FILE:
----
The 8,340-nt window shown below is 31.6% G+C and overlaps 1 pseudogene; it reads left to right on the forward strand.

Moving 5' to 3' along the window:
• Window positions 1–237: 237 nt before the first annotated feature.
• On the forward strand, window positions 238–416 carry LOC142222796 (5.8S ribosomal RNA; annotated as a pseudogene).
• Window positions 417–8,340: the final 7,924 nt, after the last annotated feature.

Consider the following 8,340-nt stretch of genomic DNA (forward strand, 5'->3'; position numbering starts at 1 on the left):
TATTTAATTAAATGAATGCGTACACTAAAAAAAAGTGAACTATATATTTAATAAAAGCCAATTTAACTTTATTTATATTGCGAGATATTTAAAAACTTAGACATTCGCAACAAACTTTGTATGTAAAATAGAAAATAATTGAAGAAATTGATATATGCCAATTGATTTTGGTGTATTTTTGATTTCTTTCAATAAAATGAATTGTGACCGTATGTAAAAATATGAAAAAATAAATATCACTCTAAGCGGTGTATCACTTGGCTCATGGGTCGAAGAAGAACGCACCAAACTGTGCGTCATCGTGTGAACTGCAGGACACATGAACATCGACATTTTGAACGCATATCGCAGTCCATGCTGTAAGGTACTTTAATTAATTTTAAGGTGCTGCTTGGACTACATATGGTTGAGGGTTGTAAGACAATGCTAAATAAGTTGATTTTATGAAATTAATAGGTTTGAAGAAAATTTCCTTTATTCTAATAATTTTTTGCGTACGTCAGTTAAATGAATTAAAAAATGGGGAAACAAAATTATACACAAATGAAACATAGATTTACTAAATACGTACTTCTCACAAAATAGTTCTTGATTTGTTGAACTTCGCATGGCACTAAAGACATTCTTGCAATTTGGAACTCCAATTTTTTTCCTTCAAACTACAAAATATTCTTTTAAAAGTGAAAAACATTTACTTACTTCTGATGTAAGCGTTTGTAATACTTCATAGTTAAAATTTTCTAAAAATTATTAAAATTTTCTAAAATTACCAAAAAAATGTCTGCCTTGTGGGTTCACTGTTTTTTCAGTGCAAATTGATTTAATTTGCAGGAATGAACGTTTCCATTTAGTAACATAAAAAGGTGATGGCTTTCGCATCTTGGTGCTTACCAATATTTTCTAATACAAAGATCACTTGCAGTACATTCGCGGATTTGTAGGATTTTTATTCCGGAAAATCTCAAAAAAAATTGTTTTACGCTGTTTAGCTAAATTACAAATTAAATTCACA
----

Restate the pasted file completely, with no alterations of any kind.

The 8,340-nt window shown below is 31.6% G+C and overlaps 1 pseudogene; it reads left to right on the forward strand.

Moving 5' to 3' along the window:
• Window positions 1–237: 237 nt before the first annotated feature.
• On the forward strand, window positions 238–416 carry LOC142222796 (5.8S ribosomal RNA; annotated as a pseudogene).
• Window positions 417–8,340: the final 7,924 nt, after the last annotated feature.

Consider the following 8,340-nt stretch of genomic DNA (forward strand, 5'->3'; position numbering starts at 1 on the left):
TATTTAATTAAATGAATGCGTACACTAAAAAAAAGTGAACTATATATTTAATAAAAGCCAATTTAACTTTATTTATATTGCGAGATATTTAAAAACTTAGACATTCGCAACAAACTTTGTATGTAAAATAGAAAATAATTGAAGAAATTGATATATGCCAATTGATTTTGGTGTATTTTTGATTTCTTTCAATAAAATGAATTGTGACCGTATGTAAAAATATGAAAAAATAAATATCACTCTAAGCGGTGTATCACTTGGCTCATGGGTCGAAGAAGAACGCACCAAACTGTGCGTCATCGTGTGAACTGCAGGACACATGAACATCGACATTTTGAACGCATATCGCAGTCCATGCTGTAAGGTACTTTAATTAATTTTAAGGTGCTGCTTGGACTACATATGGTTGAGGGTTGTAAGACAATGCTAAATAAGTTGATTTTATGAAATTAATAGGTTTGAAGAAAATTTCCTTTATTCTAATAATTTTTTGCGTACGTCAGTTAAATGAATTAAAAAATGGGGAAACAAAATTATACACAAATGAAACATAGATTTACTAAATACGTACTTCTCACAAAATAGTTCTTGATTTGTTGAACTTCGCATGGCACTAAAGACATTCTTGCAATTTGGAACTCCAATTTTTTTCCTTCAAACTACAAAATATTCTTTTAAAAGTGAAAAACATTTACTTACTTCTGATGTAAGCGTTTGTAATACTTCATAGTTAAAATTTTCTAAAAATTATTAAAATTTTCTAAAATTACCAAAAAAATGTCTGCCTTGTGGGTTCACTGTTTTTTCAGTGCAAATTGATTTAATTTGCAGGAATGAACGTTTCCATTTAGTAACATAAAAAGGTGATGGCTTTCGCATCTTGGTGCTTACCAATATTTTCTAATACAAAGATCACTTGCAGTACATTCGCGGATTTGTAGGATTTTTATTCCGGAAAATCTCAAAAAAAATTGTTTTACGCTGTTTAGCTAAATTACAAATTAAATTCACA